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Gay Blech Retiring
May 24, 2010
Gay Blech, who is retiring this year, has been a true pioneer in APS. Her career has been marked by extraordinary professionalism and innovation for over 29 years. In those years she has taught every grade level from first and eighth, served on countless committees, sponsored numerous school activities and clubs, and pioneered the use of technology in the schools.
After a brief temporary teaching assignment, Blech began her career 29 years ago at Dolores Gonzales Elementary. As a result of her success there, she was hand-picked as an outstanding faculty member to aid in a new program to improve learning for disadvantaged students at Eugene Field Elementary. Her bilingualism was another factor in her success with students and the community. She was designated as a mentor teacher in only her fourth year as a teacher. Gay then taught for two years at Hubert Humphrey Elementary. When Gay transferred to Oñate Elementary School in 1989, technology was just beginning to revolutionize education and Gay was at the forefront. There she teamed with a partner in education, Sandia Labs. Working with a brilliant engineer from Sandia, Joe Hass, Gay energized a community volunteer movement to wire the school and network the school’s Apple IIe computers. Hass’ custom software program allowed all the Oñate computers to use over 50 educational computer applications, a tremendous accomplishment for the time. Soon, Gay was giving technology workshops throughout the state. At Oñate, Gay also began to publish a yearbook, aided by another custom computer program by Hass which automated the process of pairing names and faces of students. Eventually, computer technology would revolutionize yearbook publication, and Gay would be part of this as Hoover Mid School’s yearbook teacher.
In 1994 Gay earned her master’s degree in a new, experimental program at UNM called Integrating Technology in the Schools. She was among the first graduates of this program in Albuquerque and was also honored as a recipient of New Mexico Computer Users in Education Honor Roll.
Oñate Elementary was one a handful of schools in the 1990s that decided to experiment with a year-round school schedule, a schedule that Oñate still uses. Gay was an instrumental faculty member to support and implement year-round schooling, serving on school and community committees. During the winter break of the schedule, she drove students to the Sandia Peak Ski Area each day where they learned to snow ski, taught by another teacher, a professional ski instructor who also taught at Oñate.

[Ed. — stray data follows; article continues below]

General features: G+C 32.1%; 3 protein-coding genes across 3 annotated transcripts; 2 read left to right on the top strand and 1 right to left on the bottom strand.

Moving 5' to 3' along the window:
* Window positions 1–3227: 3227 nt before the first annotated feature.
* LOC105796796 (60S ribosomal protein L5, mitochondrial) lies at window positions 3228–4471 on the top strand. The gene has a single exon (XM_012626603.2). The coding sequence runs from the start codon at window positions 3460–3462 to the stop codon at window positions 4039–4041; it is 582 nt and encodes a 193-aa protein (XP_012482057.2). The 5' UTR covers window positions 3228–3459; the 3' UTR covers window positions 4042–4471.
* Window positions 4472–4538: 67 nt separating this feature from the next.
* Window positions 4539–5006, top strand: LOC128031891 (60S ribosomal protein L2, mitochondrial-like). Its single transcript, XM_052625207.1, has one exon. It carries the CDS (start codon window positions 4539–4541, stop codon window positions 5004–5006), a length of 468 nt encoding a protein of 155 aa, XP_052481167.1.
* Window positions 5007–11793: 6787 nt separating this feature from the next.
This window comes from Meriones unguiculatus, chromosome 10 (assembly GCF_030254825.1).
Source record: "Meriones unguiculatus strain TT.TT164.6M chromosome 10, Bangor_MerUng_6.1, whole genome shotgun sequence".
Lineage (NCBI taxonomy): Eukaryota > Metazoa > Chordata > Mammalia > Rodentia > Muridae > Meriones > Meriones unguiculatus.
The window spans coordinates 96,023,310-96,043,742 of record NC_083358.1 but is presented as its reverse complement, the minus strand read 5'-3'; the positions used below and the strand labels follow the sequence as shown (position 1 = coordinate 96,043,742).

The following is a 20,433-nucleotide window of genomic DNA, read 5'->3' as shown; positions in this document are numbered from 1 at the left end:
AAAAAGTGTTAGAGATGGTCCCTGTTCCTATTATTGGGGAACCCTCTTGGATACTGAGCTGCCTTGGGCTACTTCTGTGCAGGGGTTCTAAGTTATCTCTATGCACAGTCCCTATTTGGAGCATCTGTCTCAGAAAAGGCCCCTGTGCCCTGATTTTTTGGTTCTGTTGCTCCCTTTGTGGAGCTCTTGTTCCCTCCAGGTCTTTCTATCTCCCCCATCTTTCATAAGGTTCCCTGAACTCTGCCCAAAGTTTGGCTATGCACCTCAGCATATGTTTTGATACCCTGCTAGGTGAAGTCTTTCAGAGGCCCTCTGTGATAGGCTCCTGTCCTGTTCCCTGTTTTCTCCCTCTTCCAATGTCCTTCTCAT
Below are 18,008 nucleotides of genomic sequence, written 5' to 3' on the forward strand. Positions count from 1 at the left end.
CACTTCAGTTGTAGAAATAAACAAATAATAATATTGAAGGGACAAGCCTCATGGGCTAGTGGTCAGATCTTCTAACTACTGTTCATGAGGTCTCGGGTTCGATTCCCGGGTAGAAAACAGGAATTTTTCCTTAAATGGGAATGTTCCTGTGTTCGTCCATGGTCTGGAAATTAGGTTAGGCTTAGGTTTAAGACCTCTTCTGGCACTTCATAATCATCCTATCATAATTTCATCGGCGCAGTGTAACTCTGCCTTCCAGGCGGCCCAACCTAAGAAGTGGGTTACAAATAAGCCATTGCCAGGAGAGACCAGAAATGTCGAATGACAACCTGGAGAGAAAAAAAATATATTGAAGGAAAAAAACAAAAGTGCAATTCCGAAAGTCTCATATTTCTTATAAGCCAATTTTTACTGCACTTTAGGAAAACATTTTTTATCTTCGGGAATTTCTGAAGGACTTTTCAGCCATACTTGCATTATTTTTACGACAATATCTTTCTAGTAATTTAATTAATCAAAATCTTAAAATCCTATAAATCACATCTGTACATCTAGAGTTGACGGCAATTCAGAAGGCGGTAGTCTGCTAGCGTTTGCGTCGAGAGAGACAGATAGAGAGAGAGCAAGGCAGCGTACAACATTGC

By 1997, Gay had moved on to middle school at Hoover where, with tremendous energy, she taught computer applications, published the Hoover yearbook, coordinated Hoover technology, cosponsored the Hoover Honor Society and the Hoover Knowledge Master’s Open Team and put together, on a yearly basis, the Hoover Talent Show, just to mention a few of her contributions. At the same time, she chaired an Eldorado Band Boosters committee (both of her children played in the band) and she was a member of the Eldorado Parent Advisory Board. When funds for technology education at Hoover eventually dried up, Gay took a position teaching computer applications at LBJ Mid School where she has been for the last two years, still innovating and creating, with two other teachers, a true collaborative learning community.
Last week, Albuquerque celebrated the 28th annual “Senior Citizen I Know” essay contest. Mayor Richard Berry was there to sing the praises of a program that has involved over 4,000 youngsters each year in the Albuquerque area for almost three decades. Those who were present witnessed an extraordinary process, the tremendous power of family support and respect in the lives of young and old. Many cried as Gay Blech, a community volunteer for this program every year since its inception, and Steve Stucker from KOB, read some of the essays.
She is an innovating pioneer, an extraordinary professional, a wonderful wife and mother, a teacher who has made a mark on this world. A few days ago from the new Spaceport America near Truth or Consequences, N.M., a rocket launch sent New Mexico student projects into space and Gay said, “I want my students to be involved with that next year.” She always inspired her students to work hard, have high standards, have a dream, and “The Sky’s The Limit.”